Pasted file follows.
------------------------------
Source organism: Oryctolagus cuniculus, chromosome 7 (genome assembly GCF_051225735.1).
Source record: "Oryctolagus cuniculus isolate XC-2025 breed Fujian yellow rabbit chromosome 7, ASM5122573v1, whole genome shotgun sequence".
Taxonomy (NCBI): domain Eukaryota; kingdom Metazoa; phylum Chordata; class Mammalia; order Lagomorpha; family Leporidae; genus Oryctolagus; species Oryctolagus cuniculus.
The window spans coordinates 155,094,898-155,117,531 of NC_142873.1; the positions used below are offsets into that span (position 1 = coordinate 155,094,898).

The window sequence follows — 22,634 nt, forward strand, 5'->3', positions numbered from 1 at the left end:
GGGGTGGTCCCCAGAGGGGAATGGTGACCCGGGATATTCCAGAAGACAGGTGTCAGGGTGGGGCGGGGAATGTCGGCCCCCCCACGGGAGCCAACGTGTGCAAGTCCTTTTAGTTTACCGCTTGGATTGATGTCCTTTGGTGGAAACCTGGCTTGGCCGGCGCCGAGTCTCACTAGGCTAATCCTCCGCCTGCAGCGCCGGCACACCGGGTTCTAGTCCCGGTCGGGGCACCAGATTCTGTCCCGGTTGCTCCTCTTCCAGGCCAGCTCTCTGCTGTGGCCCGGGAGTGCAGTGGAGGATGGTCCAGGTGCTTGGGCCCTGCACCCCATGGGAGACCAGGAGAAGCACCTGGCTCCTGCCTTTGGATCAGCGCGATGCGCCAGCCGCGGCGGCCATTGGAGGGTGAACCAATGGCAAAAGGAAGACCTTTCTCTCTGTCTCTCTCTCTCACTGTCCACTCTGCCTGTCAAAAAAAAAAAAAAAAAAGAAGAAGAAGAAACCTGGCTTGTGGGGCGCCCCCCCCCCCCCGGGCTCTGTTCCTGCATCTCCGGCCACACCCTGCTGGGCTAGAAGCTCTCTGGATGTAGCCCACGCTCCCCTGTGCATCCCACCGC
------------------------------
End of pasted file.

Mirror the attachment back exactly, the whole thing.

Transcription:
Source organism: Oryctolagus cuniculus, chromosome 7 (genome assembly GCF_051225735.1).
Source record: "Oryctolagus cuniculus isolate XC-2025 breed Fujian yellow rabbit chromosome 7, ASM5122573v1, whole genome shotgun sequence".
Taxonomy (NCBI): domain Eukaryota; kingdom Metazoa; phylum Chordata; class Mammalia; order Lagomorpha; family Leporidae; genus Oryctolagus; species Oryctolagus cuniculus.
The window spans coordinates 155,094,898-155,117,531 of NC_142873.1; the positions used below are offsets into that span (position 1 = coordinate 155,094,898).

The window sequence follows — 22,634 nt, forward strand, 5'->3', positions numbered from 1 at the left end:
GGGGTGGTCCCCAGAGGGGAATGGTGACCCGGGATATTCCAGAAGACAGGTGTCAGGGTGGGGCGGGGAATGTCGGCCCCCCCACGGGAGCCAACGTGTGCAAGTCCTTTTAGTTTACCGCTTGGATTGATGTCCTTTGGTGGAAACCTGGCTTGGCCGGCGCCGAGTCTCACTAGGCTAATCCTCCGCCTGCAGCGCCGGCACACCGGGTTCTAGTCCCGGTCGGGGCACCAGATTCTGTCCCGGTTGCTCCTCTTCCAGGCCAGCTCTCTGCTGTGGCCCGGGAGTGCAGTGGAGGATGGTCCAGGTGCTTGGGCCCTGCACCCCATGGGAGACCAGGAGAAGCACCTGGCTCCTGCCTTTGGATCAGCGCGATGCGCCAGCCGCGGCGGCCATTGGAGGGTGAACCAATGGCAAAAGGAAGACCTTTCTCTCTGTCTCTCTCTCTCACTGTCCACTCTGCCTGTCAAAAAAAAAAAAAAAAAAGAAGAAGAAGAAACCTGGCTTGTGGGGCGCCCCCCCCCCCCCGGGCTCTGTTCCTGCATCTCCGGCCACACCCTGCTGGGCTAGAAGCTCTCTGGATGTAGCCCACGCTCCCCTGTGCATCCCACCGC